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I Have Only One Thing to Say About a Constitutional Convention: Slating!

If you have been following politics much lately, a couple of thins have dominated. At least in my corner of the political spectrum.

A lot of folks are talking about having a Constitutional Convention to force congress to do something about the debt. Nothing else seems to work, but a lot of people think a provision in the Constitution could be the key to fiscal sanity.

The Blaze – Glenn Beck’s publication – has this to say on a ConCon.

Inaction in the face of a $17 trillion debt by the federal government has prompted lawmakers from 29 states to call for a constitutional convention to pass a balanced budget amendment.

Article 5 of the U.S. Constitution allows for a constitutional convention to be convened if two-thirds of the states call for one. If a convention approves an amendment, three-fourths of the states must vote to adopt it into the Constitution.

Though this option has never been used for amending the Constitution, Tennessee House Speaker Beth Harwell expects enough states to sign on within the next two years to force a convention. Traveling the state, she said she finds that most citizens are frustrated and disillusioned with the federal government.

“It’s a house of cards. We can’t go that way as a nation,” Harwell told TheBlaze, referring to federal spending. “In Tennessee, we live within our means and have a rainy day fund and fund our pension plan. But we have hanging over our heads the fiscally irresponsible federal government.”

The Tennessee legislature gave final approval last week to a resolution in favor of a convention.

Already, 22 state legislatures have passed resolutions supporting a convention to pass a balanced budget amendment through both chambers, according to the State Government Leadership Foundation, which is spearheading the Demand Balance Now initiative. Meanwhile, five states passed such legislation in one of their legislative chambers during this year’s legislative session.

It takes 34 states to reach the magic two-thirds needed to call a convention of the states.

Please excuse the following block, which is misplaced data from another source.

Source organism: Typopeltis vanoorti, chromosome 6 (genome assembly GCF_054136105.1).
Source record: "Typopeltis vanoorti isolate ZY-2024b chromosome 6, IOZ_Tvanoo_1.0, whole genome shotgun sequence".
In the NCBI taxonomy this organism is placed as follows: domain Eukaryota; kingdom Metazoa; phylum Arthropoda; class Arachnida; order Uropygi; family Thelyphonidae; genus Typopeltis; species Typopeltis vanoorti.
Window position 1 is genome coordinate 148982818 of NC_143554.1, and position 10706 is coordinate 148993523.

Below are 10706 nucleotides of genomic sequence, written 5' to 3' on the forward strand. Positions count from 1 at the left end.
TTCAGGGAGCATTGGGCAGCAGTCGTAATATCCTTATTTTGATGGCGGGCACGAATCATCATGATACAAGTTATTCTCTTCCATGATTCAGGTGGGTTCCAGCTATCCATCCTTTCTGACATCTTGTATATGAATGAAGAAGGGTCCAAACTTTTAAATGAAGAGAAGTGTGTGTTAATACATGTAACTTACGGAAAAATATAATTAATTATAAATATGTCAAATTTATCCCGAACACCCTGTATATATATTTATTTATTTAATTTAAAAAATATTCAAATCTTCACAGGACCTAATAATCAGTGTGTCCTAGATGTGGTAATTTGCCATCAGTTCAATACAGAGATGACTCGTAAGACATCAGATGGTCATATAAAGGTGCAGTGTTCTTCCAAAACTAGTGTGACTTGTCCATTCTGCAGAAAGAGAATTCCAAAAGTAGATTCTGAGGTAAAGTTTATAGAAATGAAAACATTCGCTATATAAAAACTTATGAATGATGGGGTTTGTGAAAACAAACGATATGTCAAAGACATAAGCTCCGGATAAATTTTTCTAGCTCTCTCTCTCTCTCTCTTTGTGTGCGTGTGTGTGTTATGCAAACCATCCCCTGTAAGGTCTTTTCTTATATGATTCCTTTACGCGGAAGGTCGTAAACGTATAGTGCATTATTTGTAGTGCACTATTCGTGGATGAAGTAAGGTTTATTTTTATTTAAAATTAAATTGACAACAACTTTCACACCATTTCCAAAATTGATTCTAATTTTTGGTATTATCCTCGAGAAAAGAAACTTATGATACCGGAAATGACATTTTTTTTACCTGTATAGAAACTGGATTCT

And doing something to force Congress to act is an admirable thing.

But I tend to lean towards concentrating on the dangers that a ConCon will pose.

And when I look at the shameful way the Republicans in Virginia have acted to protect their establishment Rino’s – the very people who are in charge of amassing this fantastic amount of debt – the hair on the back of my neck stands up at the thought of opening the Constitution to changes in a ConCon.

What the Republicans are doing in a number of localities is a practice called “slating” delegates. Normally when we pick delegates there are more spots available than we have people for, but we still get to cast the total votes. Everyone in the unit’s vote just counts a bit more.

But what Republicans are doing to protect the Rino’s is they are only selecting a few delegates that they are positive will vote for the Rino and telling the rest to go away. So a dozen or so people walk into a convention and cast a few hundred votes – all for the Rino.

Not a good way to ensure the future of the party, but a legal cheat that gets them what they want in the short term.

And after seeing this underhanded backstabbing in several localities, anyone who believes the same type of shenanigans can’t or won’t happen in a ConCon is delusional.

Rather than “fix” the Constitution, we may end up deleting the Bill of Rights.

The danger is simply too great.

About Tom White

Tom is a US Navy Veteran, owns an Insurance Agency and is currently an IT Manager for a Virginia Distributor. He has been published in American Thinker, currently writes for the Richmond Examiner as well as Virginia Right! Blog.Tom lives in Hanover County, Va and is involved in politics at every level and is a Recovering Republican who has finally had enough of the War on Conservatives in progress with the Leadership of the GOP on a National Level.

2 Responses to “I Have Only One Thing to Say About a Constitutional Convention: Slating!”

  1. I have a great deal of respect for that argument, but at the same time, I don’t buy it; primarily because there is zero chance of Congress reforming itself. If an Article V convention doesn’t work, who cares? We’re lost already. I don’t trust Canter with the future of my Republic. But State Legislators, there is a chance… just a chance!

  2. Jenna Hawk says:

    Seems like term limits, repealing the 17th amendment, & a balanced budget amendment would accomplish as much as the con con w/ a whole lot less risk?

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    Tom White Says:

    Nothing is more conservative than a republican wanting to get their majority back. And nothing is more liberal than a republican WITH a majority.

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